Q&A With 2022-2023 of the Global Health Student Advocacy Board
The University of Minnesota's Global Health Student Advocacy Board (GHSAB) is an interprofessional global health student group. This committee of student representatives from graduate and professional programs across the Health Sciences works to educate and mobilize the next generation of socially responsible global health professionals.
This year, three health sciences students will serve as GHSAB co-chairs:
- Sarah Fenno, MPH: Second year medical school student
- Nick Hable, MPH: Second year medical school student
- Afra Suri: Second year DVM/MPH student
With the start of the fall semester and a new year of GHSAB activities, the new GHSAB Co-Chairs discussed their upcoming tenure and plans for the board in 2022-2023.
What are your goals going into your year as a GHSAB Co-Chair?
Nick Hable: I’m excited to work on promoting ways that GHSAB and others interested can participate in events that fit the needs of those around us. We want to ensure that we are providing educational events, volunteering opportunities, and various resources that communities are specifically asking for. Devoting time to really getting to know the communities we are interacting with, whether that be students from various graduate programs or individuals from the surrounding neighborhoods of Minneapolis, will allow us to further connect with them. This will ultimately strengthen the quality of our work, deepen our local roots, and allow ourselves and the communities we are interacting with to grow and prosper together.
What types of activities do you plan to host over the year?
Sarah Fenno: We are hopeful that this year will allow us to host more in-person events and networking opportunities. We plan to continue with educational lunch lectures, panel discussions, and volunteer opportunities in the community. We will also have our daily events during Global Public Health Week, including our Global Health Gala! This year we also hope to partner with other student groups and show the importance of global health in many different fields. We encourage you to check out GHSAB’s events and reach out to us with your ideas!
Why did you want to become a GHSAB Co-Chair?
Afra Suri: My interest in Global Health began in January 2020 when I went on to acquire public health experience in Thailand through a short-term study-abroad course (advertised through the Pre-Health Student Resource Center). There, in Chiang Mai, I realized my excitement for the field of global health as I studied the interactions between elephant and human health in shelter, sanctuary, and clinical settings. As I visited elephant camps to learn about the transmission of tuberculosis from human to elephant, and elephant to human, my experience in Chiang Mai opened my eyes to the importance of global health in our daily lives and within animal medicine. I hadn’t realized how disruptions in environmental conditions could foster disease in both humans and animals. My time on the board last year allowed me to learn about new global health topics, beyond the scope of veterinary medicine, and meet new people. As a result, I became a GHSAB Co-Chair to continue to foster interprofessional collaboration between board members.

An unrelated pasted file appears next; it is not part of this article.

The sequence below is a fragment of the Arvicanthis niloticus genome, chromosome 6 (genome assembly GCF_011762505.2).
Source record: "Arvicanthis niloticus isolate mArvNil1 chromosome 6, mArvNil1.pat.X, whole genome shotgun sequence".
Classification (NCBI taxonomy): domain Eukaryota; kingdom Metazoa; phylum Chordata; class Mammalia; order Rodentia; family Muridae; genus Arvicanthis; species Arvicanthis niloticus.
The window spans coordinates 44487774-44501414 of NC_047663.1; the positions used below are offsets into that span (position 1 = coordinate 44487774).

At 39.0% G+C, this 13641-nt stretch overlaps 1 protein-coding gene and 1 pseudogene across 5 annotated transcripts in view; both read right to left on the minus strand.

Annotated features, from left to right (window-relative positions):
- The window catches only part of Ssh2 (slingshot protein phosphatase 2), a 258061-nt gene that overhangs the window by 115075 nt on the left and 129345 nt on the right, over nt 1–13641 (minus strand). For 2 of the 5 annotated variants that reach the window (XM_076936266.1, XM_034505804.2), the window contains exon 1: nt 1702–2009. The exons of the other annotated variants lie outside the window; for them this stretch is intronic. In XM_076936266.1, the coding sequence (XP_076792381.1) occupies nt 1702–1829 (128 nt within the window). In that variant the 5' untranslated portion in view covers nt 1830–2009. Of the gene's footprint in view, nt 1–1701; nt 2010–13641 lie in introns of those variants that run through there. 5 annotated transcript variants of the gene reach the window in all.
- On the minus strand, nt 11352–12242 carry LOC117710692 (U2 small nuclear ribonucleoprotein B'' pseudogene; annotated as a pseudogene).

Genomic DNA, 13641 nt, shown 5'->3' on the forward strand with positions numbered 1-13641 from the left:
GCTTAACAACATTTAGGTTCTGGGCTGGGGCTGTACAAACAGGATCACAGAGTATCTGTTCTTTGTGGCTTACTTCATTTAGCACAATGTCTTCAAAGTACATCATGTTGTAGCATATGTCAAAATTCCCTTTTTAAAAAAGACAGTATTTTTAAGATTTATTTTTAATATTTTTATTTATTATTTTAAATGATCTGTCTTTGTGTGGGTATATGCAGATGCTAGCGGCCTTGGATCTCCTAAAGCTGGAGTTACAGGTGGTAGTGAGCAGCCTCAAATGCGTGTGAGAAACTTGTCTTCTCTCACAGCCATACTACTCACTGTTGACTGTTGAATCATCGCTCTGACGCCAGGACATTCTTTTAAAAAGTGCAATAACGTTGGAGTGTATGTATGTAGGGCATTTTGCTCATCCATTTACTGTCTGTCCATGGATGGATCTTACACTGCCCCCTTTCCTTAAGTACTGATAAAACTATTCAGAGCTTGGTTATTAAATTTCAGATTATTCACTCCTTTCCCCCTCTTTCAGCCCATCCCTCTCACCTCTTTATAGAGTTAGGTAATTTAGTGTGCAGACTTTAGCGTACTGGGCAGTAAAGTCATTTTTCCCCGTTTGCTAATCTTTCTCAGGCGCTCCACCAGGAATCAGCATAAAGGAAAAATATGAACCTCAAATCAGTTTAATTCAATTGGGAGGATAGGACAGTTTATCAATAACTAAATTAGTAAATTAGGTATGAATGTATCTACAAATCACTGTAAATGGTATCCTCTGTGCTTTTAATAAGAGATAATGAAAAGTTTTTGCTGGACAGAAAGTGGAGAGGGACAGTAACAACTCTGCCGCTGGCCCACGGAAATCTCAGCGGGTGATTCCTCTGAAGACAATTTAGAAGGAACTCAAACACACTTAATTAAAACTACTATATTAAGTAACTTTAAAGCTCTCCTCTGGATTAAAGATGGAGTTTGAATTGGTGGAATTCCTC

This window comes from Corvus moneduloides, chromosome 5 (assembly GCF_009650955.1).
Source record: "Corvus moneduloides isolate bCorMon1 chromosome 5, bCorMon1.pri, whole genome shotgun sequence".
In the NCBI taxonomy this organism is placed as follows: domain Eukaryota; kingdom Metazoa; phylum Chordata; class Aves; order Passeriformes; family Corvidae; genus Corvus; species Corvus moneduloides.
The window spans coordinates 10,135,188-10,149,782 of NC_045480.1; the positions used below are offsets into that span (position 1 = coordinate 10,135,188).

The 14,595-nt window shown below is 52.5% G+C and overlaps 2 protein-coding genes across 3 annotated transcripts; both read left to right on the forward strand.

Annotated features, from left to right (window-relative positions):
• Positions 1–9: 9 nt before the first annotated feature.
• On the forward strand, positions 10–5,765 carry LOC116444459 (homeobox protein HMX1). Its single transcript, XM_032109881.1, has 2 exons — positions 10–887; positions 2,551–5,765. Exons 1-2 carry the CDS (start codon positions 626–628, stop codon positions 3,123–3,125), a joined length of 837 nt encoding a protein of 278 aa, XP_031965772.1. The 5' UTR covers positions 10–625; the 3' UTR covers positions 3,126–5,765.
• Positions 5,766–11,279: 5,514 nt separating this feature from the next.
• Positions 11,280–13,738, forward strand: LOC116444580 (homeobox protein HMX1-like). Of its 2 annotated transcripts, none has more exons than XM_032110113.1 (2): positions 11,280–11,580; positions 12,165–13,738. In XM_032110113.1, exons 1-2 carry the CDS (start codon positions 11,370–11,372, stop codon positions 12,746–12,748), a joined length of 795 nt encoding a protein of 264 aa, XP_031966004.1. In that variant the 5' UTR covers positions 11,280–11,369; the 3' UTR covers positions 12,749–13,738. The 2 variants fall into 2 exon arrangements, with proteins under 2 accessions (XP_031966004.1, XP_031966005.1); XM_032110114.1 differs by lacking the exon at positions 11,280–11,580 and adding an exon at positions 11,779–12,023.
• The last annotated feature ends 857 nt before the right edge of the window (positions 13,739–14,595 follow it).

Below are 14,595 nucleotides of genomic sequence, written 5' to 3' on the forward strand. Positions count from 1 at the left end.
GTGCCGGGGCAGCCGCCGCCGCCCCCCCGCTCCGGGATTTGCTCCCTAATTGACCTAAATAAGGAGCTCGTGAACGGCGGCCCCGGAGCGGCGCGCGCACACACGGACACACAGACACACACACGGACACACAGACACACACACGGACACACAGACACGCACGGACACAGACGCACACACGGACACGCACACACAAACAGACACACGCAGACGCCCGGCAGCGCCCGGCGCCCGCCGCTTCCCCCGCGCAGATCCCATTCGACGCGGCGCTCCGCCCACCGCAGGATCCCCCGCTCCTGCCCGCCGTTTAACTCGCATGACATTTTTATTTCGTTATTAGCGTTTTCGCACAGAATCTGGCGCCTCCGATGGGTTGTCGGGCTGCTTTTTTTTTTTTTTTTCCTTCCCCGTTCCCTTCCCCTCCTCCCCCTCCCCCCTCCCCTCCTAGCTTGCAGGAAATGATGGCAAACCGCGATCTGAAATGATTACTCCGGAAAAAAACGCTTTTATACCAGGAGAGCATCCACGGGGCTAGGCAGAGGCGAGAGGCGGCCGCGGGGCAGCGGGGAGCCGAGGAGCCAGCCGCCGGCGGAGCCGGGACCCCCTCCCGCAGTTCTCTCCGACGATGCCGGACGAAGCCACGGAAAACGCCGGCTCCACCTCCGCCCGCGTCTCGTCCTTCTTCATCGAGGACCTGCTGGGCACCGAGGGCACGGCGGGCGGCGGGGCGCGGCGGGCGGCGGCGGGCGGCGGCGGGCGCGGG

Nick Hable: Global health is a huge passion of mine. This stems from my time spent learning from public health experts and medical professionals during the times when I lived in Costa Rica, Croatia, Botswana, Uganda, and Rwanda. I saw firsthand how incredibly important and effective global health initiatives can be when locally led and when sustainability is a priority. However, many initiatives all over the world, and within the US, do not prioritize locally led and sustainable initiatives. Being a GHSAB co-chair will allow me to continually work towards promoting these core principles to our members, the University of Minnesota community, and everyone we interact with.
What do you see as the value of GHSAB for board members and students? Why should someone become involved?
Sarah Fenno: Being a part of the GHSAB community is a wonderful opportunity to connect with fellow students across the different graduate programs, as well as learn from UMN faculty and other experts in the global health field. Medicine and healthcare must be a team effort in order to tackle the world's emerging issues, and this is the message GHSAB aims to share with its outreach and initiatives. Becoming involved in GHSAB exposed me to topics and opportunities that are not always offered with traditional graduate classes and allows other disciplines and interests to merge together. It's always encouraging and exciting to be together with others from different backgrounds and experiences who have such a passion for global health and all its possibilities. If you have an interest in getting to know others both within and outside of your program, global health and advocacy efforts, and just having fun, then I encourage you to get involved with GHSAB!
Afra Suri: It is my personal belief that to be a strong specialist in any health field, it is important to have a thorough understanding of the concept that the field is based in. Global health, in particular, allows for a systematic way of thinking which serves to help health officials understand human (and animal!) health in a broader ecological context. I believe all health professions have much in common and interprofessional collaboration is a key component to making new advancements in each field. GHSAB is a great way to meet people from different graduate programs and joining the group exposes you to new perspectives and ideas.